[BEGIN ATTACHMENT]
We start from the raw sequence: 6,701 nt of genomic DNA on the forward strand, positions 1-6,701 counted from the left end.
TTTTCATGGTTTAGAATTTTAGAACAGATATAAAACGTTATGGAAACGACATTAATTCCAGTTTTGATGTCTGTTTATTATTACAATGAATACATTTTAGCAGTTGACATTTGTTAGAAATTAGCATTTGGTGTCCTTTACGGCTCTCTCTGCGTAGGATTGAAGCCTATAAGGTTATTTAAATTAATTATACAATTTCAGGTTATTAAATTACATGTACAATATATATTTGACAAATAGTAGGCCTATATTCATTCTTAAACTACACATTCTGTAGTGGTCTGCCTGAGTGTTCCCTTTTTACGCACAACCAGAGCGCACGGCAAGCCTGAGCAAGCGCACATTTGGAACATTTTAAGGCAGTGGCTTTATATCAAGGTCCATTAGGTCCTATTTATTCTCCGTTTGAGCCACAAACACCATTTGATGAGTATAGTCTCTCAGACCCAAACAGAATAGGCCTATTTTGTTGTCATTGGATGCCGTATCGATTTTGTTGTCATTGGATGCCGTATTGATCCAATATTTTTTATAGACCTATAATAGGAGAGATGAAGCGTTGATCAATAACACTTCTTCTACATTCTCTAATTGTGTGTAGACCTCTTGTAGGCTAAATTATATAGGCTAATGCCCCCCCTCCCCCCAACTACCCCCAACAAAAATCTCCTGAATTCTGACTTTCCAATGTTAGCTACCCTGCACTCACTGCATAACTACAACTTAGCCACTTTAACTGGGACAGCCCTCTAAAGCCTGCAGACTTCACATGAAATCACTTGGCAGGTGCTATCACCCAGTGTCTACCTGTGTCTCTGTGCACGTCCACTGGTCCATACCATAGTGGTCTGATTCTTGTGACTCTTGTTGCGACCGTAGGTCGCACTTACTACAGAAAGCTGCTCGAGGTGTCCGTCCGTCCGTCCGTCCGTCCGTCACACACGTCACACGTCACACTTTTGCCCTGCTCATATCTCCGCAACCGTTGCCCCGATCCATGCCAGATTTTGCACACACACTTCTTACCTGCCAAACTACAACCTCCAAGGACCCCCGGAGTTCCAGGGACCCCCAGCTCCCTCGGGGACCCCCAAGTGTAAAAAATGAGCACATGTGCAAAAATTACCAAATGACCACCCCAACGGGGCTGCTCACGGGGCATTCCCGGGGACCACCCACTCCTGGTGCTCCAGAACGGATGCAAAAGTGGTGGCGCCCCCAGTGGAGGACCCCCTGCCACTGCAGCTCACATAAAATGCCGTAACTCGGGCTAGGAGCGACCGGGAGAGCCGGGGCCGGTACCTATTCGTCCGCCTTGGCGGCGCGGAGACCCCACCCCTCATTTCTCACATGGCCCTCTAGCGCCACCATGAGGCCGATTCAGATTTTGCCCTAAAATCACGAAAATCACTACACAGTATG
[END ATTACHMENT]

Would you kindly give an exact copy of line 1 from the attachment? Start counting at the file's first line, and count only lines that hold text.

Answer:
We start from the raw sequence: 6,701 nt of genomic DNA on the forward strand, positions 1-6,701 counted from the left end.